Home Technology Regulation Open-source firm Nextcloud offers GDPR compliance kit

File sync and share solution company Nextcloud had released a kit to help its customers to comply with the European Union's General data Protection Regulation that takes effect on 25 May (which is some hours away in Europe).

The kit offers Nextcloud customers tools and documentation to make compliance into a checklist, the Germany-based company said in a statement.

These include "specific features in two Nextcloud apps and an update, a GDPR compliance steps walk-through and a detailed account of data handling in Nextcloud with instructions on how to extract, modify and delete data as required by law, make up the package".

The GDPR makes it compulsory for businesses and other organisations that handle private users' data to explain how they use such data. Also, they need to provide a way to access, rectify or delete it.

The company pointed out that when dealing with a public cloud vendor, data left the business' control sphere and it needed to sign a data processing agreement with the cloud vendor.

The business then has to ensure processes that are set up to deal with GDPR-related requests are compliant with the legislation.

If data is kept in-house by self-hosting, then need for dealing with one more external party is removed, keeping the whole process in-house and simplifying compliance.

"GDPR compliance is a major concern for many of our customers", said Andreas Rode, head of sales at Nextcloud. "Our GDPR Compliance Kit essentially takes these concerns away with regards to the file handling, collaboration and communication capabilities as offered by Nextcloud."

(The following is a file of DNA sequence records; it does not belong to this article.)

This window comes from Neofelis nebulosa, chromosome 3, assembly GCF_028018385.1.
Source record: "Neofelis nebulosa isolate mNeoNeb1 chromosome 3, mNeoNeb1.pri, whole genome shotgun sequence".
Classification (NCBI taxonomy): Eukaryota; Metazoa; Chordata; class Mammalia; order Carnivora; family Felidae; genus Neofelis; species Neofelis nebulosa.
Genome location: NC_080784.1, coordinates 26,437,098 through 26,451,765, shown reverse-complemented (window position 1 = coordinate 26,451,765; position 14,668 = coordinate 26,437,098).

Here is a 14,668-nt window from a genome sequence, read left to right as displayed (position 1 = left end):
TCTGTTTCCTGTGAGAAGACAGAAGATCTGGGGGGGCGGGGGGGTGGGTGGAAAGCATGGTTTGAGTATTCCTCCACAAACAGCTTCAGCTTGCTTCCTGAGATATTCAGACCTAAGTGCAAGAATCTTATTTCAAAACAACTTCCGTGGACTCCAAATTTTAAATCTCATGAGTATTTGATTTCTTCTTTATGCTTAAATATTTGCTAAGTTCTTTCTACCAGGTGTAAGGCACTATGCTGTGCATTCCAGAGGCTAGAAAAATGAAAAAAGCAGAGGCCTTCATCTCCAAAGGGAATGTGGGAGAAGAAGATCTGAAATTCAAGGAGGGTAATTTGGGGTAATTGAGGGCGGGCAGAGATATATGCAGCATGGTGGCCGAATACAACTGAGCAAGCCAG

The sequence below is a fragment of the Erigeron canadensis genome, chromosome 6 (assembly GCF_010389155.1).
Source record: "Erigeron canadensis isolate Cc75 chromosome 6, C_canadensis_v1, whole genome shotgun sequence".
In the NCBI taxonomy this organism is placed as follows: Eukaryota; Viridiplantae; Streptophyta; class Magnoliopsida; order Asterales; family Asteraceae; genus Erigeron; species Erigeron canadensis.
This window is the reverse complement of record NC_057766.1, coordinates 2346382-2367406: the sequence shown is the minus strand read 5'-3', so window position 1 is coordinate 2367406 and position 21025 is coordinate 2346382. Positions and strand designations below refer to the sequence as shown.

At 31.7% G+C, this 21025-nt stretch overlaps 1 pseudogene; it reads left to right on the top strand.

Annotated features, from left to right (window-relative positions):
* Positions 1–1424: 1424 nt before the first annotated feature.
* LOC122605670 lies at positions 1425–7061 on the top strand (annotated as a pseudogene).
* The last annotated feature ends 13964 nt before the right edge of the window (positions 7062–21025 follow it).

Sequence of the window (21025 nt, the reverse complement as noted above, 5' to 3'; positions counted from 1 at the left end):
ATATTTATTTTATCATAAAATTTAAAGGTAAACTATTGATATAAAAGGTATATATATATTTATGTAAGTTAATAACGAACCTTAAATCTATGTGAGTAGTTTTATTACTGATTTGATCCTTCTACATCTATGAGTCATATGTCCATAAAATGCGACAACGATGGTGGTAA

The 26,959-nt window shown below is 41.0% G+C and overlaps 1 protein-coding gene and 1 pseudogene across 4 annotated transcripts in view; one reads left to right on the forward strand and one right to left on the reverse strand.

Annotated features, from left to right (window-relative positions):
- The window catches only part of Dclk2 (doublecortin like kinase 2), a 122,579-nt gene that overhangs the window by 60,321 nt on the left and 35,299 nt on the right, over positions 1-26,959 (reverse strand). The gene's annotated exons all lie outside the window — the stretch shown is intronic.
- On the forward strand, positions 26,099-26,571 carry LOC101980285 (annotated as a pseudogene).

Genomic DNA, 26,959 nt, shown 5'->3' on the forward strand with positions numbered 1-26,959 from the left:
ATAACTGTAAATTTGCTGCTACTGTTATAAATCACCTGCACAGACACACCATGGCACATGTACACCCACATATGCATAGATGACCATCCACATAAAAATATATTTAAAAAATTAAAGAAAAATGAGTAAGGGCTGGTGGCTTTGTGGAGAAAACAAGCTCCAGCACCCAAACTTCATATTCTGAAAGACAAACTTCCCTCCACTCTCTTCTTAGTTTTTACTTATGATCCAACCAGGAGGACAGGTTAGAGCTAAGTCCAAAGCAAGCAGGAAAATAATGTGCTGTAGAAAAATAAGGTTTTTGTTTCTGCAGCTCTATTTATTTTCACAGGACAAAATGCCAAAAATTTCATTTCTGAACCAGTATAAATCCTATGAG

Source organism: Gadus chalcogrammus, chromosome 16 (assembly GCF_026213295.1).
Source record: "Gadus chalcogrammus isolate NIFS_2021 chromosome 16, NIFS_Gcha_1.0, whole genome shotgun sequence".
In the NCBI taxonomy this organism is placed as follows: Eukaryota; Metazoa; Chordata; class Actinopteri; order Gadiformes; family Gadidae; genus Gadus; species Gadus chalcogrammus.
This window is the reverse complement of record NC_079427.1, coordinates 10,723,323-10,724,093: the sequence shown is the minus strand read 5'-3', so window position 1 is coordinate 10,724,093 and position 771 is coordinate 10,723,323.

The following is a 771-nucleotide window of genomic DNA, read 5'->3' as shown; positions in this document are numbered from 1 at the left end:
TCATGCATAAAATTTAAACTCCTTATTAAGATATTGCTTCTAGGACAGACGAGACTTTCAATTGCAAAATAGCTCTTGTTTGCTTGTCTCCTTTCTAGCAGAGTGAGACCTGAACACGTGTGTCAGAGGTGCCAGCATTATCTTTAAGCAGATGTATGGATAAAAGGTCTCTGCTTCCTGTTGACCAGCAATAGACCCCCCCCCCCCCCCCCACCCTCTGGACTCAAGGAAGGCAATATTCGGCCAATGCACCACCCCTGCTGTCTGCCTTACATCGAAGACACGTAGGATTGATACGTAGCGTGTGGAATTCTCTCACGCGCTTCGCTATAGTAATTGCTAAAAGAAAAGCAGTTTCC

The compliance kit offers businesses who host a Nextcloud server apps that help their GDPR compliance, depending on their specific circumstances:

  • the Imprint update to the theming app enables businesses to show an imprint and privacy policy on login;
  • the Delete Account app enables businesses to offer users an easy way to delete their account as required under the GDPR; and
  • the Data Request App adds a way for users to request data, changes or account deletion from their user settings.

The apps and the GDPR checklist have been released to the public while the checklist can be downloaded from the company's website.

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Sam Varghese

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Sam Varghese has been writing for iTWire since 2006, a year after the sitecame into existence. For nearly a decade thereafter, he wrote mostly about free and open source software, based on his own use of this genre of software. Since May 2016, he has been writing across many areas of technology. He has been a journalist for nearly 40 years in India (Indian Express and Deccan Herald), the UAE (Khaleej Times) and Australia (Daily Commercial News (now defunct) and The Age). His personal blog is titled Irregular Expression.

 

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